MV Fashion Club is known for its elaborate fashion shows, in which each designer creates their own unique look. Their hard work is then modeled on the runway at the end of the semester.
At the beginning of this semester, Fashion Club started off with a planning session, where they looked through magazines for inspiration and made mood boards with pictures from them to decide what their pieces would be for the upcoming fashion show. Hover over the images to see the inspiration behind their designs.
This story appeared in the Feb. 2017 issue of El Estoque under the title “Mismatched”.
Whenever the MVHS boys basketball team meets its opponents at half court on game night, they look mismatched. Almost without exception, their opponents tower over them. But despite these potential disadvantage, the Matadors continue to compete against these larger teams.
The team is one of the shortest in the league, with an average height of five feet eight and a half inches. The Matadors’ tallest player stands at six feet two inches, which is nothing to scoff at, but still remains one of the shorter centers in the league.
Junior guard Zachary Whong, a two-year varsity veteran who is five feet nine inches tall, has realized he can’t rely on his size when playing.
“Being big is a big part of the game — size plays a major factor in the game of basketball,” Whong said. “So when you’re small, you have to use your speed, you have to play smarter, you have to make reads better.î
Part of playing smarter comes from the direction of the bench, where head coach Jim Forthoffer guides his players through the game, holding his classic placards with labeled plays and defenses. Forthoffer, who formerly coached at Mountain View HS, experienced a significant transition when he switched schools, as Mountain View HS had a more traditional basketball program, where the team’s average height was around six feet.
With this new team, Forthoffer has brought about a different style of play that relies less on height. Offensively, this style consists of an effort to move the ball by repeatedly screening and cutting to get an open shot. This way, players don’t need to worry about directly facing someone who’s much larger than them.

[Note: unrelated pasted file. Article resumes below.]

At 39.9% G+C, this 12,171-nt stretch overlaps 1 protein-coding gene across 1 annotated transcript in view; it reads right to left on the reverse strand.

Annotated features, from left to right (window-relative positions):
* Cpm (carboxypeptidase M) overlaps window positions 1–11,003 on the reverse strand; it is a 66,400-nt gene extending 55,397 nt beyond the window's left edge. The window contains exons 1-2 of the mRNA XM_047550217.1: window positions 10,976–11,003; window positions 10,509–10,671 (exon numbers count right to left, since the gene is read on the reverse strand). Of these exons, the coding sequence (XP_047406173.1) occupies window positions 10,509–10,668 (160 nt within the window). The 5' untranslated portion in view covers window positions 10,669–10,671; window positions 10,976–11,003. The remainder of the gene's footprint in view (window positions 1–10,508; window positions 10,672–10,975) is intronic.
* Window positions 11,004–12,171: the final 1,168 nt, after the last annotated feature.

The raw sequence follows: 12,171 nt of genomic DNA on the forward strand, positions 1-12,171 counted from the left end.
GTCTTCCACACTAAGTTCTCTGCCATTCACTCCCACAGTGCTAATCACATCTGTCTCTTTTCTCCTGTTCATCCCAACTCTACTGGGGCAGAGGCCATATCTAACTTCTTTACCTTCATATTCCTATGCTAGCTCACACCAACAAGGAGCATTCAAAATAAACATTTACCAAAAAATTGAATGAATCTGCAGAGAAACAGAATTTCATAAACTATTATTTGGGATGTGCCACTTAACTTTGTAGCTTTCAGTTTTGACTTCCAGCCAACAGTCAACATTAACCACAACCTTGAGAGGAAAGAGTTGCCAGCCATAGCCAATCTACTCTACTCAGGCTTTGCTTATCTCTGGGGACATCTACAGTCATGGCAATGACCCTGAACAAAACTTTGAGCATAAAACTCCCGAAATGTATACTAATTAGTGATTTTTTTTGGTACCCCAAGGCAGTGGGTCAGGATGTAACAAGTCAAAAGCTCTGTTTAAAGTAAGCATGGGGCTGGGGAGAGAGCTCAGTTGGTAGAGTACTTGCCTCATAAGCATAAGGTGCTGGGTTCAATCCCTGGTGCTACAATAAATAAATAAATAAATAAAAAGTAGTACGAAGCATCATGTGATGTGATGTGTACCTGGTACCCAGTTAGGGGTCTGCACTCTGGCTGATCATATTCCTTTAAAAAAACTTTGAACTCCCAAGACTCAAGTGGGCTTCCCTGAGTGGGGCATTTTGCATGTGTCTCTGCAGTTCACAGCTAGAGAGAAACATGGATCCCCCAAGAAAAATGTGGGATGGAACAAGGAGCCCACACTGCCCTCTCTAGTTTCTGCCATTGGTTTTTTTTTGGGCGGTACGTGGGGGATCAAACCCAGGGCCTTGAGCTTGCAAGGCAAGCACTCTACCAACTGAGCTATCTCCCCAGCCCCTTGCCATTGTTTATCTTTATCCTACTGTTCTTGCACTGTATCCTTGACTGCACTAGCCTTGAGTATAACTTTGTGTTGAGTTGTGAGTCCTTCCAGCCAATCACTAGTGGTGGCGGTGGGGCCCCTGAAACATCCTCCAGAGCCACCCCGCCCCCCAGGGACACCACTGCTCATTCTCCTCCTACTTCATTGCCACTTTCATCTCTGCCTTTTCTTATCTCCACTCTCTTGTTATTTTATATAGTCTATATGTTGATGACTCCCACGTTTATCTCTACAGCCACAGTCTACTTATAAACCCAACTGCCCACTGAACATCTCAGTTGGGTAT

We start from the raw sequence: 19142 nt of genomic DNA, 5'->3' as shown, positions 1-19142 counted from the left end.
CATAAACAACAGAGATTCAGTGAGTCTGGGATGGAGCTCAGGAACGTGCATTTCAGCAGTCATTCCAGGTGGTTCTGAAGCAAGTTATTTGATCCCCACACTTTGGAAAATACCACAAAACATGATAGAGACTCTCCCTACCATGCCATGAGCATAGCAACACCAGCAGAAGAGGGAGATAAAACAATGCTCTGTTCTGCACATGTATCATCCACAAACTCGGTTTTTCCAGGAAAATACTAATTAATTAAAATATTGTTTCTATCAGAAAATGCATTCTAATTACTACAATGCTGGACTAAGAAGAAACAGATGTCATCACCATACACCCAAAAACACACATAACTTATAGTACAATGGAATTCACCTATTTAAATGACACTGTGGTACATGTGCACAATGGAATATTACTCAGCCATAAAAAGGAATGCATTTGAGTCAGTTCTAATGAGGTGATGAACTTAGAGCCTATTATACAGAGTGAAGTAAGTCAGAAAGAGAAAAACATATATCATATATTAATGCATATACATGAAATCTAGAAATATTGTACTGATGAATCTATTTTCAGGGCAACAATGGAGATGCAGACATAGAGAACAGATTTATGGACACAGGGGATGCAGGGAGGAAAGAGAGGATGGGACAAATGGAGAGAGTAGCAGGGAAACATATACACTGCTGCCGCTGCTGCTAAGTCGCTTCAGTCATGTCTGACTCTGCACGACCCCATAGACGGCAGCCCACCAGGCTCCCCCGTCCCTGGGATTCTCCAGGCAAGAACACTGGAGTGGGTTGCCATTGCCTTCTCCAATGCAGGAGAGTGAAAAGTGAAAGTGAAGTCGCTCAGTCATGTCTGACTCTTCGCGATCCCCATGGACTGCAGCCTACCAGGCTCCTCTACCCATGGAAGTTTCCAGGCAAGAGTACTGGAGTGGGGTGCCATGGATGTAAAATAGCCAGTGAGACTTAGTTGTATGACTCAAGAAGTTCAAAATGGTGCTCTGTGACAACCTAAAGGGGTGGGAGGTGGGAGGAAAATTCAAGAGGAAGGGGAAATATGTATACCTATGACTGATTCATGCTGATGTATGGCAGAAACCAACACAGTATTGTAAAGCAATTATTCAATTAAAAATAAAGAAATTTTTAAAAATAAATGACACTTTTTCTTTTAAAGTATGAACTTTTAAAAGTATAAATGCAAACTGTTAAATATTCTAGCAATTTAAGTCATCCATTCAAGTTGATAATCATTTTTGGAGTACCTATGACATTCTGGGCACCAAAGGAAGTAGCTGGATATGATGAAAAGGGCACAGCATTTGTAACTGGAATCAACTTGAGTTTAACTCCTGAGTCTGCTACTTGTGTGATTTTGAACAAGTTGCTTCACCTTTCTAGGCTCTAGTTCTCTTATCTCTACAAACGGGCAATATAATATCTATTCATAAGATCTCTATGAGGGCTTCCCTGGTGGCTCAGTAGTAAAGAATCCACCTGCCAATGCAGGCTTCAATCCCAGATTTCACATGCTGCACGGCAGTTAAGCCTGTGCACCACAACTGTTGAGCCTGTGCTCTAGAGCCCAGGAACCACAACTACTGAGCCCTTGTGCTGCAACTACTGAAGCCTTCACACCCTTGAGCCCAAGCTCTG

“If I can fake one way and beat you to the basket, [it] doesnít matter how tall you are,” Forthoffer said.
Although the team is shorter than the average high school team, Forthoffer says theplayers are more flexible than most common teams, making it more feasible to learn plays.
This mindset also makes it easier to overcome old habits and to start boxing out defensively, which he says was something the team needed to do.
Height especially plays a role on the defensive side. Initially a taller team can easily get over the shorter players and go to the basket. But Forthoffer says that his players need to get used to immediately boxing out after a shot has been taken, as that denies the larger opponents from reaching over for the rebound.
During practice, the taller players tend to give in to the instinct to reach, but this habit shouldn’t carry over to the game where MVHSí tallest players are only seen as average compared to other high school basketball teams like Mountain View HS.
Another defensive strategy is double-teaming larger guards. Double-teaming consists of two players who are generally shorter both guarding a single person with the ball in attempt to get a turnover. However, the team must maintain a rotation to consistently defend the person with the ball. MVHS’ speed allows them to rotate easily and still be able to guard a big player.
“We have skilled players who are fast, can shoot pretty well, can pass, spread offensive court,” Forthoffer said.
Foothill College head men’s basketball coach Matt Stanley has similar experience playing with shorter teams. In his time serving as an assistant coach at Foothill College since 2006, he admits that around the Bay Area, there tend to be fewer taller basketball players.
“We’ve always been traditionally short, not by choice,” Stanley said. “But I would like someone really tall.”
Despite their seemingly shorter size, the Foothill team has been the only program in Northern California to make it to the playoffs for the past seven years. Stanley explains that they’ve achieved this by leaving the taller post players alone and focusing more on movement around the perimeter (the three-point line), similar to MVHS’ five-man rotation.
“You might be able to dribble past them to the basket and be able to force the other team’s hands by taking those good guys out, being quicker,” Stanley said.